It should be noted that persistence of infection around dogs was affected by survival time of each pathogen. Campylobacter can survive for days in surface water and as long as 4 weeks in feces; in addition, the duration of excretion in infected dogs can be as long as 4 months (Hall, 2004). Salmonella organisms are very difficult to remove from the environment, it easily to survive for 3 months in aquatic environments and in soil, shedding may continue for 3 to 6 weeks and can be reactivated at a later date by any inter-current stress, (Brook, 2006).

The tested isolates showing sensitivity for each of Gentamycine (10 μg) and Tetracycline (30 μg) enriched disks. According to Thompson and Roberts (2001), treatment of animals considered to be one of the fastest ways for eradication of different pathogens, the study advised to treat the morbid animal cases by Gentamycine 5 mg kg-1 b.wt., orally for 5 consecutive days (Schering-Plough Animal Health USA) with intravenous fluid therapy especially for puppies..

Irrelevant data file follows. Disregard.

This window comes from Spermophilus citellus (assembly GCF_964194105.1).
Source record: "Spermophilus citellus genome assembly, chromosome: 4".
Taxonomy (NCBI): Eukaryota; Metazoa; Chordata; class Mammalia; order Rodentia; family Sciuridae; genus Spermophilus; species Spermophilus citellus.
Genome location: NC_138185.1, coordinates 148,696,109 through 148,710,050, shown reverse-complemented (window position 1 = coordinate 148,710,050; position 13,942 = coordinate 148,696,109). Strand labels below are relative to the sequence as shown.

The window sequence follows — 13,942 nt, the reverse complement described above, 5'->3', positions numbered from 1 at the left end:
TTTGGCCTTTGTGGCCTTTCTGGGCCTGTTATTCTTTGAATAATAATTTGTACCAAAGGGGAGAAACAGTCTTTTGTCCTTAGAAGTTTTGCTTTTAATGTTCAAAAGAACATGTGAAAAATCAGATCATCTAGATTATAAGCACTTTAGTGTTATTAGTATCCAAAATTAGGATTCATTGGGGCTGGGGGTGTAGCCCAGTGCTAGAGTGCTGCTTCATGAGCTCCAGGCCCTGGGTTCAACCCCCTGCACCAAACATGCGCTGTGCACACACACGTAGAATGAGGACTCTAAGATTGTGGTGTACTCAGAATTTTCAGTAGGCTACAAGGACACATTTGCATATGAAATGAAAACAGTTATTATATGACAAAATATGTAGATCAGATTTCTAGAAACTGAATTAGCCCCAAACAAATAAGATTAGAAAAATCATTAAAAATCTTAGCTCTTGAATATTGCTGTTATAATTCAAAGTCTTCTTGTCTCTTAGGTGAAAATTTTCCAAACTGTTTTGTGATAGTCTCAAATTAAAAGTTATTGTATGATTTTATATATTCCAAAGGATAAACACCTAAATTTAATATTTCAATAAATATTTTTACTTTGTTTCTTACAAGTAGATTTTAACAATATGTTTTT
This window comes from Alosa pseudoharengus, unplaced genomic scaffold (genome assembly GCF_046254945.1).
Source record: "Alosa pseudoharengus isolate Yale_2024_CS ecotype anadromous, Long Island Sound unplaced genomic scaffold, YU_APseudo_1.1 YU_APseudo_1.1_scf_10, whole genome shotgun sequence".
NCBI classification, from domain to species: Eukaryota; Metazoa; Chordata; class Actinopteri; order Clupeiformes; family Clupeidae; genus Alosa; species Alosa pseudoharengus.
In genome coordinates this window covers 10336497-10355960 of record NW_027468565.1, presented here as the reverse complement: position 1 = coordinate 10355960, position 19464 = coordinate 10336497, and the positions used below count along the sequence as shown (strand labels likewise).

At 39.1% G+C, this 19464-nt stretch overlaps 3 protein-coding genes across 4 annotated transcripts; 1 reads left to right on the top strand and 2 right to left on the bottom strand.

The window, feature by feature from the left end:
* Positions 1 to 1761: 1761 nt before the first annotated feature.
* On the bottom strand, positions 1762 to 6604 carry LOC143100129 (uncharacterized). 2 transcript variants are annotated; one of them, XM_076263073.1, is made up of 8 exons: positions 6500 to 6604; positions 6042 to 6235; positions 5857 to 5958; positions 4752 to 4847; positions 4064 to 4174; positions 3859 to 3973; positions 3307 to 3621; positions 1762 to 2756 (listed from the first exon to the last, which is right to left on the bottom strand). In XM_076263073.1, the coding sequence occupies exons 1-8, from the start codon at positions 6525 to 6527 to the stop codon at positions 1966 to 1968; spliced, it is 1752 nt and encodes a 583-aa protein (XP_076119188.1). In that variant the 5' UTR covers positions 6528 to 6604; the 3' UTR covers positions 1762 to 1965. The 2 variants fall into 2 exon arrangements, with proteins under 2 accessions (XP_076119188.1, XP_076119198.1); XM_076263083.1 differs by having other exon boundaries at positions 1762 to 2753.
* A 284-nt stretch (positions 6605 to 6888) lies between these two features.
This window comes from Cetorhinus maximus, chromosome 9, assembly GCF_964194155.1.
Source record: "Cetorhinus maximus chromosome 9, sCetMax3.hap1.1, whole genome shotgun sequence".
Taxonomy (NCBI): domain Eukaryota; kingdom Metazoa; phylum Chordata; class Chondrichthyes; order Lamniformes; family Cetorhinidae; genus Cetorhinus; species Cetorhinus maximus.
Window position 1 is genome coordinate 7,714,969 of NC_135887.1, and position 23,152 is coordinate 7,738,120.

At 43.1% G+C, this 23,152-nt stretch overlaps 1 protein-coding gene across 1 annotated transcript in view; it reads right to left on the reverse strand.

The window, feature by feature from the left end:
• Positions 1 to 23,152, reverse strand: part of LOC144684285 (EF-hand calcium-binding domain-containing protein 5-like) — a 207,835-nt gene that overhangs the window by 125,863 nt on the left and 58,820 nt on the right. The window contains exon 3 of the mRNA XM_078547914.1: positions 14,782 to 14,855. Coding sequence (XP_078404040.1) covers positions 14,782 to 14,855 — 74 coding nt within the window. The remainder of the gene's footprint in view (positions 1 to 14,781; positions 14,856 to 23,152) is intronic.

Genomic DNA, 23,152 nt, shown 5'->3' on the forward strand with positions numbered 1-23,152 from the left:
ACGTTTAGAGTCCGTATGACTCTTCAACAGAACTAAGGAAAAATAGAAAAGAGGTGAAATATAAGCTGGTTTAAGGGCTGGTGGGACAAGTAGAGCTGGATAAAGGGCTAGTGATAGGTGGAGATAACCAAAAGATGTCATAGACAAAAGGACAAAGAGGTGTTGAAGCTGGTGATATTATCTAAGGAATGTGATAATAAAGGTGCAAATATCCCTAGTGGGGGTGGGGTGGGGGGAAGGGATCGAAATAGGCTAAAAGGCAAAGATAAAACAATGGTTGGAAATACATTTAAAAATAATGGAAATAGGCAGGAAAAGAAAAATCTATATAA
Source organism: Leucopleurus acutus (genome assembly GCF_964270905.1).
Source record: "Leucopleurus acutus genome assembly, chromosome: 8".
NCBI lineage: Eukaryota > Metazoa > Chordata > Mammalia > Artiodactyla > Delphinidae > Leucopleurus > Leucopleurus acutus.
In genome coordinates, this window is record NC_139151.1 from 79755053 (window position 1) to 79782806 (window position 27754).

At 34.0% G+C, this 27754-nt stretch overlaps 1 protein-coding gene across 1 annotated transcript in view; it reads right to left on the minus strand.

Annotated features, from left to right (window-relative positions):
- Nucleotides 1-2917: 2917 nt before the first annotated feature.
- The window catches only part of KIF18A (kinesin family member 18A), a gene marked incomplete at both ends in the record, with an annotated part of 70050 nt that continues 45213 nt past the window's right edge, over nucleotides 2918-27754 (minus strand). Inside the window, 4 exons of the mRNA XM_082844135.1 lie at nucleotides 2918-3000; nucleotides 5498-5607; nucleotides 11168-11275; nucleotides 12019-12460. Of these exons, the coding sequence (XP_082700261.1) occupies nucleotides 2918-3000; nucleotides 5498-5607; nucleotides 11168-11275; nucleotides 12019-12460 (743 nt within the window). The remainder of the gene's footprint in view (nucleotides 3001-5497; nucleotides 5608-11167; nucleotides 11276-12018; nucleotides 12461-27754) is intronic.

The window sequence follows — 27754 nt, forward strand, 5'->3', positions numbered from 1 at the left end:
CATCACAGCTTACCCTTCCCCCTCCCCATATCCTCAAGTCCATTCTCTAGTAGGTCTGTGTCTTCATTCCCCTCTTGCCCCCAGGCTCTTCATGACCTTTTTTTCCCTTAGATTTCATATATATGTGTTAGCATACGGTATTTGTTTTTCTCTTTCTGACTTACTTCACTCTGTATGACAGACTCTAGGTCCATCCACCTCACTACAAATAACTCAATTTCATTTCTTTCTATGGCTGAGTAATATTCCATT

It has been estimated that captivity condition act as stress factor depress the host resistance and increase their susceptibility to infection and spread new pathogens. In the authors opinion, captivating of dogs under condition of the present study initiate development of endemic foci, as the infective stages were disseminated from infected dogs, in suitable conditions of dust, shad and moisture, these led to its propagation and persistence in the nature especially in and around the animal boxes so do potential zoonotic risks.

The study concluded that, captive dogs waiting for experimental studies must be thoroughly examined for all suspected pathogens, kept under strict hygienic measures and still under continuous observation along they remained in contact to human. Animal workers must be educated about transmission of different diseases. Moreover, they must be trained about how can they protect themselves from infection? In animal boxes, cleaning and disinfecting methods must be regularly applied inside and outside these boxes and completely separated from the surrounding area as well as it should be protect from rodents and vectors.


The author expresses great appreciation for Prof. Dr. El-Seedy.F.R. Prof. of Microbiology and Vice-Dean of College of Veterinary Medicine, Beni-Suef University for his great effort revising this study.